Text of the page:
The Freedmen’s Bureau Project is a new initiative by the Smithsonian, the National Archives, the Afro-American Historical and Genealogical Society, and the Church of Jesus Christ of Latter-Day Saints helping 1.5 million handwritten historical documents be made available online. It will allow descendants of former African-American slaves to learn more about their family roots and find out who their relatives or certain people may or may not be.
The Freedmen’s Bureau was created at the end of War War II, helping newly-freed slaves adjust back into American society. They opened schools to educate freed slaves, managed hospitals, rationed food and clothing for the destitute, and even solemnized marriages.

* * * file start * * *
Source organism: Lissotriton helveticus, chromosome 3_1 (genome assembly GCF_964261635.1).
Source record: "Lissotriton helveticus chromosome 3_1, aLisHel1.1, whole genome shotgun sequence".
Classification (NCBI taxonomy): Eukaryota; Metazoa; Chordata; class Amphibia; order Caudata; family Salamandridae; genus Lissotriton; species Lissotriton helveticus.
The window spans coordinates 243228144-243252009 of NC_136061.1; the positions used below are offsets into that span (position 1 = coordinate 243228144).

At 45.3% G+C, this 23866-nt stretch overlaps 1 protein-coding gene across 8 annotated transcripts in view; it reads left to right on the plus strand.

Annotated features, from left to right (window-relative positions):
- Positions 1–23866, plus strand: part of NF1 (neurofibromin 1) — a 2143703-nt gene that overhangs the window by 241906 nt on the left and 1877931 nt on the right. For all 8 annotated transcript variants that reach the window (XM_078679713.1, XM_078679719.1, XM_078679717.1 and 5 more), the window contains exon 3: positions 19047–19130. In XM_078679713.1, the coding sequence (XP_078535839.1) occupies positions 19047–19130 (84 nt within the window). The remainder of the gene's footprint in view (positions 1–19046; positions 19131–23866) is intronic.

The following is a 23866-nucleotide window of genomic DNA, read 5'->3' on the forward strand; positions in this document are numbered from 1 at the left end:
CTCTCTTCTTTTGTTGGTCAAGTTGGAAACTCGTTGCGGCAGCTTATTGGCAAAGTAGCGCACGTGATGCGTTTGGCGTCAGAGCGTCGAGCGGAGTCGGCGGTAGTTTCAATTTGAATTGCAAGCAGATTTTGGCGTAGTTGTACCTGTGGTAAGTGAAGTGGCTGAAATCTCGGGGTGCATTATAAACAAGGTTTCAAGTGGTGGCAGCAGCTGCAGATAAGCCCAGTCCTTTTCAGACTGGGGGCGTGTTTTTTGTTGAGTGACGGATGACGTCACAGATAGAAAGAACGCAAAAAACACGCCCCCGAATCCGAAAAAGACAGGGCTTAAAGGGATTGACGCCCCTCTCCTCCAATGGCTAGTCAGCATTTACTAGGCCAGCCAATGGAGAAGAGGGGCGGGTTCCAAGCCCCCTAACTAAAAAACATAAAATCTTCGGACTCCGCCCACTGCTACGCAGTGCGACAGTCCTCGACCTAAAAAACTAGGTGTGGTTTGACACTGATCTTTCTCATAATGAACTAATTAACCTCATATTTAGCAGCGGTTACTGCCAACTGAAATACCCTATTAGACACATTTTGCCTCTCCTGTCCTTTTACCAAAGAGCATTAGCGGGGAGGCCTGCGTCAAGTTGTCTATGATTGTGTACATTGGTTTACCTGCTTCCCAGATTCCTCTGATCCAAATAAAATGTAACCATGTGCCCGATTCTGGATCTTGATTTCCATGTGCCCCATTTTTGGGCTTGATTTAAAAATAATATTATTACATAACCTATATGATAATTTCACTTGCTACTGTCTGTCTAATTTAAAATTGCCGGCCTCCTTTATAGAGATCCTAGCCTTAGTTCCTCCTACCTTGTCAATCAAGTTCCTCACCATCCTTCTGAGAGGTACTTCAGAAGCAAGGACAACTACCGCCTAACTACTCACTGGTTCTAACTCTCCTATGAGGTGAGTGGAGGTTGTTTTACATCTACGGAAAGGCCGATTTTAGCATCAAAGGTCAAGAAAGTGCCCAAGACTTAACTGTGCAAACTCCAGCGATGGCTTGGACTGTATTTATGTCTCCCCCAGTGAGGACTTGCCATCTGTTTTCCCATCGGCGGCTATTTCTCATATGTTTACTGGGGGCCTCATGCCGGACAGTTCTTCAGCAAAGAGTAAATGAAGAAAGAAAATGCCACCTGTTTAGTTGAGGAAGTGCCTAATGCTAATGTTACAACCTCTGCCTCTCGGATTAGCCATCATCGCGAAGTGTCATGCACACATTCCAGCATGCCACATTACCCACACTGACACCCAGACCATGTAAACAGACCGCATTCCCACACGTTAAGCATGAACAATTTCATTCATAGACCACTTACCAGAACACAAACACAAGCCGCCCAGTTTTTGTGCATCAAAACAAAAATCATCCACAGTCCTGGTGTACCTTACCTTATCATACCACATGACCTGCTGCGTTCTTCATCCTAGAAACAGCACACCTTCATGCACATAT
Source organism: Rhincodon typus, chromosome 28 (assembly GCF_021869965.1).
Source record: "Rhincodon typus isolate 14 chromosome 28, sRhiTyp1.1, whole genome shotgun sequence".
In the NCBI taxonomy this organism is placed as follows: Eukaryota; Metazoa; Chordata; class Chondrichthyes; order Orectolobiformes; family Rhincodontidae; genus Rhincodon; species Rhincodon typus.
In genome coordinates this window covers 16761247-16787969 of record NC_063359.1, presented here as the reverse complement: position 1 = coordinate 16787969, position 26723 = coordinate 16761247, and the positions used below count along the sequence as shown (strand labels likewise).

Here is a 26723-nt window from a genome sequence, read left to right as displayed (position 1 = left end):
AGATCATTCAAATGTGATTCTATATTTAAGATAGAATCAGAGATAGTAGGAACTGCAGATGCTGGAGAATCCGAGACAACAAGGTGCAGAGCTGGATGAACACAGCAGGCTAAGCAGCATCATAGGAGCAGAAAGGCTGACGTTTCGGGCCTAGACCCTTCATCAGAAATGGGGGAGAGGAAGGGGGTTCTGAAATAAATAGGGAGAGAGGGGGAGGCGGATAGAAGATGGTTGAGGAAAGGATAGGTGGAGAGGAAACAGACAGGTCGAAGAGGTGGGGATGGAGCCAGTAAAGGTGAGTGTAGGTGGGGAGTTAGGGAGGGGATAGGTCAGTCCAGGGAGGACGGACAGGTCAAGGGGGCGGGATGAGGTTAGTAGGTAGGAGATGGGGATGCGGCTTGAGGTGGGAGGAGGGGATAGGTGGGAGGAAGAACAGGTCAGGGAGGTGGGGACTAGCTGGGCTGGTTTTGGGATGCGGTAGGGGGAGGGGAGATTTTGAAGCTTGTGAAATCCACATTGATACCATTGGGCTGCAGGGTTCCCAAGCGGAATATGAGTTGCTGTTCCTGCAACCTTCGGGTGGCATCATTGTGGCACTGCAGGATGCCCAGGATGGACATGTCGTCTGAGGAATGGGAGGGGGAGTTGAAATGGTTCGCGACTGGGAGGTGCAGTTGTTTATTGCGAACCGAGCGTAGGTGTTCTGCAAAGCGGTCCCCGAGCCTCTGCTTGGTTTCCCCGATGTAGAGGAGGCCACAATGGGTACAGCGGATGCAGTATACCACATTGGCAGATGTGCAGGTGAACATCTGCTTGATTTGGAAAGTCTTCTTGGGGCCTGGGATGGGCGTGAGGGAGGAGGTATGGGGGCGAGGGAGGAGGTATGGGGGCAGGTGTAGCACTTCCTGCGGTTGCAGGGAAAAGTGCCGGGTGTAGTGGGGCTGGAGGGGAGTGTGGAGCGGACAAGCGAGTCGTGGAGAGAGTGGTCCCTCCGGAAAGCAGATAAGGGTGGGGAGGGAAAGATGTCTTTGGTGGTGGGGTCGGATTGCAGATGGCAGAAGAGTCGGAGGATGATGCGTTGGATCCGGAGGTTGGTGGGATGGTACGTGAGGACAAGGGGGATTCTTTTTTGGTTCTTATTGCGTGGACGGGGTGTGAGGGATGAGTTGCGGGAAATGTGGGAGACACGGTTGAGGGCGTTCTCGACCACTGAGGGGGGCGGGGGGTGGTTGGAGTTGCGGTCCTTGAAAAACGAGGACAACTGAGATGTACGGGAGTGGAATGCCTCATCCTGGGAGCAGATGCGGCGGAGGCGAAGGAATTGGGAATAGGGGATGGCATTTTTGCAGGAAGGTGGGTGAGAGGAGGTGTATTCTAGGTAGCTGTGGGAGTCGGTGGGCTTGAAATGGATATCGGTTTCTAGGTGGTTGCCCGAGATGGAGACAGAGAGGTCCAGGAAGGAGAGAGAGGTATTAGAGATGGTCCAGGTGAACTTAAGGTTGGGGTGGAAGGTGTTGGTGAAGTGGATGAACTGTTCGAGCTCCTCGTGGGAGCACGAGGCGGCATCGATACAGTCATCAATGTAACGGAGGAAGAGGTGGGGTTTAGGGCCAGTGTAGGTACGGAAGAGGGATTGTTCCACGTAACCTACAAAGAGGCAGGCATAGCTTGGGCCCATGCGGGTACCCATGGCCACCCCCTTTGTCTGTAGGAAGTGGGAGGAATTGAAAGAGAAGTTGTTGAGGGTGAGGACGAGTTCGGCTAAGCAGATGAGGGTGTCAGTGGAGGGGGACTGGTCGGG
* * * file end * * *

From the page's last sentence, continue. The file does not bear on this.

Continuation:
In doing so, the Bureau gathered handwritten records on over four million former African Americans slaves that are now being digitally reconstructed with the help of volunteers to be made available in a searchable database at discoverfreedmen.org at the end of 2016. This will give African Americans the ability to find their roots that were once hidden and gives of voice to millions of enslaved people who may have not had one before.